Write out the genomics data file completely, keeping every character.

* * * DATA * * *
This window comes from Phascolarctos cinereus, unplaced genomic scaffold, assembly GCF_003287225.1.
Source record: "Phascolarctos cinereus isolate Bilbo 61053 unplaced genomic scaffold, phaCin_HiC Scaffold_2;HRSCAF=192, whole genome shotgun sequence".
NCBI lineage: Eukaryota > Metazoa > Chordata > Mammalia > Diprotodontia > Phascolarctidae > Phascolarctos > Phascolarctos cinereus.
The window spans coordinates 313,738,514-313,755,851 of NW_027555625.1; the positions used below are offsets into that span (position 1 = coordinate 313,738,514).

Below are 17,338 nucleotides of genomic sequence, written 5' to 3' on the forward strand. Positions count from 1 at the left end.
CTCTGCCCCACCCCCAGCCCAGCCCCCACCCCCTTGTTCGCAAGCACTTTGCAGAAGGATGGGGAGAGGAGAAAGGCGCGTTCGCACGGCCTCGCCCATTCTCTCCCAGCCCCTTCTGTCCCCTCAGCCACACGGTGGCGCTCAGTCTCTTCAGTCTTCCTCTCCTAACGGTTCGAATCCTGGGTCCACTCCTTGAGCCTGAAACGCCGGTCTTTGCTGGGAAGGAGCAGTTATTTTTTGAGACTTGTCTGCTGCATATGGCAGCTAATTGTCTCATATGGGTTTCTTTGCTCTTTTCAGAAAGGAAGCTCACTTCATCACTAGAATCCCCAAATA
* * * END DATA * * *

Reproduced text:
This window comes from Phascolarctos cinereus, unplaced genomic scaffold, assembly GCF_003287225.1.
Source record: "Phascolarctos cinereus isolate Bilbo 61053 unplaced genomic scaffold, phaCin_HiC Scaffold_2;HRSCAF=192, whole genome shotgun sequence".
NCBI lineage: Eukaryota > Metazoa > Chordata > Mammalia > Diprotodontia > Phascolarctidae > Phascolarctos > Phascolarctos cinereus.
The window spans coordinates 313,738,514-313,755,851 of NW_027555625.1; the positions used below are offsets into that span (position 1 = coordinate 313,738,514).

Below are 17,338 nucleotides of genomic sequence, written 5' to 3' on the forward strand. Positions count from 1 at the left end.
CTCTGCCCCACCCCCAGCCCAGCCCCCACCCCCTTGTTCGCAAGCACTTTGCAGAAGGATGGGGAGAGGAGAAAGGCGCGTTCGCACGGCCTCGCCCATTCTCTCCCAGCCCCTTCTGTCCCCTCAGCCACACGGTGGCGCTCAGTCTCTTCAGTCTTCCTCTCCTAACGGTTCGAATCCTGGGTCCACTCCTTGAGCCTGAAACGCCGGTCTTTGCTGGGAAGGAGCAGTTATTTTTTGAGACTTGTCTGCTGCATATGGCAGCTAATTGTCTCATATGGGTTTCTTTGCTCTTTTCAGAAAGGAAGCTCACTTCATCACTAGAATCCCCAAATA